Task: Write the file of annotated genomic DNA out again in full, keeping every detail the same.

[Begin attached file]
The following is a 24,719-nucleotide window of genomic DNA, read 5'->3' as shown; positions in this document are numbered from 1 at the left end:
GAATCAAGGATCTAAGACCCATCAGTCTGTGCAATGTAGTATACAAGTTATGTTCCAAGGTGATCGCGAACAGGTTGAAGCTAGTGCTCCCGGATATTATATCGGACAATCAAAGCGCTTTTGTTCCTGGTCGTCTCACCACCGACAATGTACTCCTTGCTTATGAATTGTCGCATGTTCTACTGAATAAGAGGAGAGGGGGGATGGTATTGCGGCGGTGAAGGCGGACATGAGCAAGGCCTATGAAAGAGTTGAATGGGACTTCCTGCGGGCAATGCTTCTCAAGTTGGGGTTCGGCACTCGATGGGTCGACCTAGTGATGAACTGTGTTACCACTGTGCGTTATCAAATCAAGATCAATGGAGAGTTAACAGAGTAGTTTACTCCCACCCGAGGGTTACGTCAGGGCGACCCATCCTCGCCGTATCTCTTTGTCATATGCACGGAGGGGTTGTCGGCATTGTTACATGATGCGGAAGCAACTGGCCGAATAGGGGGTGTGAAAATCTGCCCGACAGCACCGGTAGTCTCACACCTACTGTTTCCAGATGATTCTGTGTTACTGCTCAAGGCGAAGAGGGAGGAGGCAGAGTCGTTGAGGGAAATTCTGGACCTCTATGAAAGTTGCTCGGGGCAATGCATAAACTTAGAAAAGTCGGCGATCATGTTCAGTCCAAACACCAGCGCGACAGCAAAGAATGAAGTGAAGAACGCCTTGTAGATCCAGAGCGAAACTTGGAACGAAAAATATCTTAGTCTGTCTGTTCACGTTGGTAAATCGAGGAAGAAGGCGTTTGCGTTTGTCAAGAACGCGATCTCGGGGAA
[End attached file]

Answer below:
The following is a 24,719-nucleotide window of genomic DNA, read 5'->3' as shown; positions in this document are numbered from 1 at the left end:
GAATCAAGGATCTAAGACCCATCAGTCTGTGCAATGTAGTATACAAGTTATGTTCCAAGGTGATCGCGAACAGGTTGAAGCTAGTGCTCCCGGATATTATATCGGACAATCAAAGCGCTTTTGTTCCTGGTCGTCTCACCACCGACAATGTACTCCTTGCTTATGAATTGTCGCATGTTCTACTGAATAAGAGGAGAGGGGGGATGGTATTGCGGCGGTGAAGGCGGACATGAGCAAGGCCTATGAAAGAGTTGAATGGGACTTCCTGCGGGCAATGCTTCTCAAGTTGGGGTTCGGCACTCGATGGGTCGACCTAGTGATGAACTGTGTTACCACTGTGCGTTATCAAATCAAGATCAATGGAGAGTTAACAGAGTAGTTTACTCCCACCCGAGGGTTACGTCAGGGCGACCCATCCTCGCCGTATCTCTTTGTCATATGCACGGAGGGGTTGTCGGCATTGTTACATGATGCGGAAGCAACTGGCCGAATAGGGGGTGTGAAAATCTGCCCGACAGCACCGGTAGTCTCACACCTACTGTTTCCAGATGATTCTGTGTTACTGCTCAAGGCGAAGAGGGAGGAGGCAGAGTCGTTGAGGGAAATTCTGGACCTCTATGAAAGTTGCTCGGGGCAATGCATAAACTTAGAAAAGTCGGCGATCATGTTCAGTCCAAACACCAGCGCGACAGCAAAGAATGAAGTGAAGAACGCCTTGTAGATCCAGAGCGAAACTTGGAACGAAAAATATCTTAGTCTGTCTGTTCACGTTGGTAAATCGAGGAAGAAGGCGTTTGCGTTTGTCAAGAACGCGATCTCGGGGAA